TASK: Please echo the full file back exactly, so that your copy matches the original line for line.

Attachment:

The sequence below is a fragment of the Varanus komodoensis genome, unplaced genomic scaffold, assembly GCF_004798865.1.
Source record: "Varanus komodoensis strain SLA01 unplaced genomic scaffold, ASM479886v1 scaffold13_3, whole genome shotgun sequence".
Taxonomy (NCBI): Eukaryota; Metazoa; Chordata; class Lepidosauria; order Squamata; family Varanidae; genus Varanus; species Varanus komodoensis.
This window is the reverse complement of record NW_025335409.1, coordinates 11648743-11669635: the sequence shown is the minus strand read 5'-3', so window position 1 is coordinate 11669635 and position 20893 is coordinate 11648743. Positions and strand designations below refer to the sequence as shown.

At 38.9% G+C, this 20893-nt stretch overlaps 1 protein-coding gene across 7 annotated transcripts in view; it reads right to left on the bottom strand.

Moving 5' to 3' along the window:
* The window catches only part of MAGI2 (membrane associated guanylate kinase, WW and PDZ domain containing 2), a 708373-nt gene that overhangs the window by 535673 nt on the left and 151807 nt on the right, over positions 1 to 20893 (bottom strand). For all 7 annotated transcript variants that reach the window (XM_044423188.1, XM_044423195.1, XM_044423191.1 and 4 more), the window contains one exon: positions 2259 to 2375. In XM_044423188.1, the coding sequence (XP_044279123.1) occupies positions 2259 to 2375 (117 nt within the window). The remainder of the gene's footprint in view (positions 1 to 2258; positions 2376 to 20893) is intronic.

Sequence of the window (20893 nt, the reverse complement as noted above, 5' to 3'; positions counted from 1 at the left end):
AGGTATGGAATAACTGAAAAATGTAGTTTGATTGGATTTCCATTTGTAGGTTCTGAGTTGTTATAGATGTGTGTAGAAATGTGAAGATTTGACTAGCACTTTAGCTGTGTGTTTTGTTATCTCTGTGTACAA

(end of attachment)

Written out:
The sequence below is a fragment of the Varanus komodoensis genome, unplaced genomic scaffold, assembly GCF_004798865.1.
Source record: "Varanus komodoensis strain SLA01 unplaced genomic scaffold, ASM479886v1 scaffold13_3, whole genome shotgun sequence".
Taxonomy (NCBI): Eukaryota; Metazoa; Chordata; class Lepidosauria; order Squamata; family Varanidae; genus Varanus; species Varanus komodoensis.
This window is the reverse complement of record NW_025335409.1, coordinates 11648743-11669635: the sequence shown is the minus strand read 5'-3', so window position 1 is coordinate 11669635 and position 20893 is coordinate 11648743. Positions and strand designations below refer to the sequence as shown.

At 38.9% G+C, this 20893-nt stretch overlaps 1 protein-coding gene across 7 annotated transcripts in view; it reads right to left on the bottom strand.

Moving 5' to 3' along the window:
* The window catches only part of MAGI2 (membrane associated guanylate kinase, WW and PDZ domain containing 2), a 708373-nt gene that overhangs the window by 535673 nt on the left and 151807 nt on the right, over positions 1 to 20893 (bottom strand). For all 7 annotated transcript variants that reach the window (XM_044423188.1, XM_044423195.1, XM_044423191.1 and 4 more), the window contains one exon: positions 2259 to 2375. In XM_044423188.1, the coding sequence (XP_044279123.1) occupies positions 2259 to 2375 (117 nt within the window). The remainder of the gene's footprint in view (positions 1 to 2258; positions 2376 to 20893) is intronic.

Sequence of the window (20893 nt, the reverse complement as noted above, 5' to 3'; positions counted from 1 at the left end):
AGGTATGGAATAACTGAAAAATGTAGTTTGATTGGATTTCCATTTGTAGGTTCTGAGTTGTTATAGATGTGTGTAGAAATGTGAAGATTTGACTAGCACTTTAGCTGTGTGTTTTGTTATCTCTGTGTACAA